Victory in the coronavirus space isn't new to Pfizer (PFE -1.07%). The pharmaceutical giant scored its first major win last December, when the U.S. Food and Drug Administration (FDA) granted its vaccine Emergency Use Authorization (EUA). With that, Pfizer became the first to bring a COVID-19 vaccine to market.

Other victories followed. Billion-dollar orders from the U.S. and Europe, for example. And an EUA this spring for use of the vaccine in young people ages 12 and up. This month, Pfizer announced more good news. The FDA offered its vaccine full approval. Now the question is: Could this be Pfizer's biggest win yet? Let's find out.

A masked healthcare worker holds up a dose of coronavirus vaccine.

Image source: Getty Images.

EUA versus full approval

First, let's look at the difference between EUA and full approval. The FDA grants EUAs in emergency situations -- such as a pandemic. Coronavirus vaccine EUAs have been based on data collected two months after phase 3 trial participants received their full vaccination regimen. The idea is to offer people access to a lifesaving product a bit early because of the extreme need for it. The EUA only is valid while the situation is considered an emergency. Meanwhile, the company continues to gather clinical trial data to support its initial findings.

To gain full approval, Pfizer provided the FDA with six months of data following the second vaccine dose. Again, that's from the phase 3 trial. The company also submitted more extensive manufacturing information to the regulatory agency. The FDA approval, based on this data, now confirms the safety and effectiveness of Pfizer's vaccine. And it isn't temporary like an EUA.

Approval is important because it means Pfizer can count on selling its vaccine well beyond the pandemic. But will approval increase demand for Pfizer's vaccine? Yes, in two ways. First, some individuals who initially worried about the vaccine's safety may feel more confident about going for a jab. That's because the FDA reviewed data gathered after a longer period of time -- and still found the vaccine safe and effective.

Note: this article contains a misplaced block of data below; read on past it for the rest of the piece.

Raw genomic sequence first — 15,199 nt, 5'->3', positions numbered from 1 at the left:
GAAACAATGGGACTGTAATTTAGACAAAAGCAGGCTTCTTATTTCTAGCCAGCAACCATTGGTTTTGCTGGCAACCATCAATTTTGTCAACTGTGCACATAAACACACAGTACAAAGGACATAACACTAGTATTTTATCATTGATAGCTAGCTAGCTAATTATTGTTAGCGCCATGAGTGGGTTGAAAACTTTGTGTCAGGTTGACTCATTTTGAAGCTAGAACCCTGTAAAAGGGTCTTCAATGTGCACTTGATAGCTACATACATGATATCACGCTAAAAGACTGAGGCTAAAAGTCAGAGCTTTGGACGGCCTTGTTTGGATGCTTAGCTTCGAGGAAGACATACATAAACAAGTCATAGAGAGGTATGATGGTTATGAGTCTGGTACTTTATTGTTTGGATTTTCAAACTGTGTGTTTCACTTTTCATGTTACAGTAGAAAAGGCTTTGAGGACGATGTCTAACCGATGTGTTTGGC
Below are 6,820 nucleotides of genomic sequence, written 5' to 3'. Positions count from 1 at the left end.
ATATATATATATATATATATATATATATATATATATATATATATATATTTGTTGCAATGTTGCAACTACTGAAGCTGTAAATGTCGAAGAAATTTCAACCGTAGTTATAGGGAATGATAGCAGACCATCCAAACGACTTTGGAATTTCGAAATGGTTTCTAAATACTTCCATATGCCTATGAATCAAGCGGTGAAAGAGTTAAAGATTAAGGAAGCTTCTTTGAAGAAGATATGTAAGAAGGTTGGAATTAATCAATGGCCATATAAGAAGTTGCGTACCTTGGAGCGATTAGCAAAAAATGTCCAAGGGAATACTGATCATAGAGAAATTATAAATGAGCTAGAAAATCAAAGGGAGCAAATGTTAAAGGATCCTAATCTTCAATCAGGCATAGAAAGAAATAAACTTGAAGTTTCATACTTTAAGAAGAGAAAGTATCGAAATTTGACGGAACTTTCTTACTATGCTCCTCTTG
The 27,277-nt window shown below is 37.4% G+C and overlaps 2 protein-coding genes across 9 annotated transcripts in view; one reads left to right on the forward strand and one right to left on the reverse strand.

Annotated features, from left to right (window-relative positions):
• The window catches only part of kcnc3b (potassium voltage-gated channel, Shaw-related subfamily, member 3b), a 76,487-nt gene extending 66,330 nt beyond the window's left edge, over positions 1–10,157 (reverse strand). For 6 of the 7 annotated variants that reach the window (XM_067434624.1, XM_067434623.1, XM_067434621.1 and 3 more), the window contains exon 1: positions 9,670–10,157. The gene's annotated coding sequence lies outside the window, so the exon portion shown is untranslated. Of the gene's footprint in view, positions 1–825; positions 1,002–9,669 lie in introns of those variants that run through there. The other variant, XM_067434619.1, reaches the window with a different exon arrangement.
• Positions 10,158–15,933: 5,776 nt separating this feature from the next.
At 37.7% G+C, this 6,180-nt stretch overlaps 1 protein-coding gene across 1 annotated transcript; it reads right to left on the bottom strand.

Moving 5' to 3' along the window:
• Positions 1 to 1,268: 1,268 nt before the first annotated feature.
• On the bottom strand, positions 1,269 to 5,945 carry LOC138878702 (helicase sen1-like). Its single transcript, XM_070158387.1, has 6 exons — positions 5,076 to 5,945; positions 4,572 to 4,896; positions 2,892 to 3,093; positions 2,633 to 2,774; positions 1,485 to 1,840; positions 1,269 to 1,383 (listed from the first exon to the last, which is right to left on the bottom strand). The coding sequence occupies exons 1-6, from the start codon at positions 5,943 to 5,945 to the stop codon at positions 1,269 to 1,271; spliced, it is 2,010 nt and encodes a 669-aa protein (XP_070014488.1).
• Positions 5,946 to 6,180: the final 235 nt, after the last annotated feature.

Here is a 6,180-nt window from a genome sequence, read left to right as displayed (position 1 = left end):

Second, healthcare systems and other organizations now may find it easier to mandate vaccination for employees. For instance, Spectrum Health of Michigan said earlier this summer that it will require vaccination within eight weeks of FDA approval of a vaccine.

Will sales climb?

Now, the next question is whether this will boost Pfizer's sales. The answer is: not immediately. The U.S. population age 18 or older totals about 255 million. Technically, if every individual needed a vaccine right now, that would equal 510 million doses. (Pfizer's product is a two-dose vaccine.) Through Pfizer's current agreement with the U.S., it is supplying the country with 500 million doses of vaccine.

But we have to keep in mind the following: So far, 172 million Americans have been fully vaccinated -- and that includes some teens and people who have received Moderna or Johnson & Johnson vaccines, as well as those who've opted for the Pfizer jab.

Since many Americans already have been vaccinated, the current supply of Pfizer vaccine may be enough to fill the new wave of demand.

Still, these new groups who may opt for the Pfizer vaccine could result in an increase in orders -- and revenue -- farther down the road. Here's why. If a great number of individuals go for Pfizer today, they will need a Pfizer booster in the future. And if they're satisfied with the vaccine's performance, it's likely they will want to continue with the Pfizer vaccine for the full regimen again later. Experts -- including Pfizer's CEO -- have said coronavirus vaccination may become an annual thing. So the government eventually may have to place bigger orders to keep up with demand.

Let's get back to our original question. Is approval Pfizer's biggest win? I think so. The company secured the top spot in the market before approval. It has fully vaccinated more Americans than have its rivals -- 93 million, versus Moderna's 65 million and J&J's 14 million. Now, the FDA decision confirms the vaccine's quality -- and ensures its place in the market beyond the pandemic. This, and the possibility of more revenue down the road, is a significant win for Pfizer -- and its investors.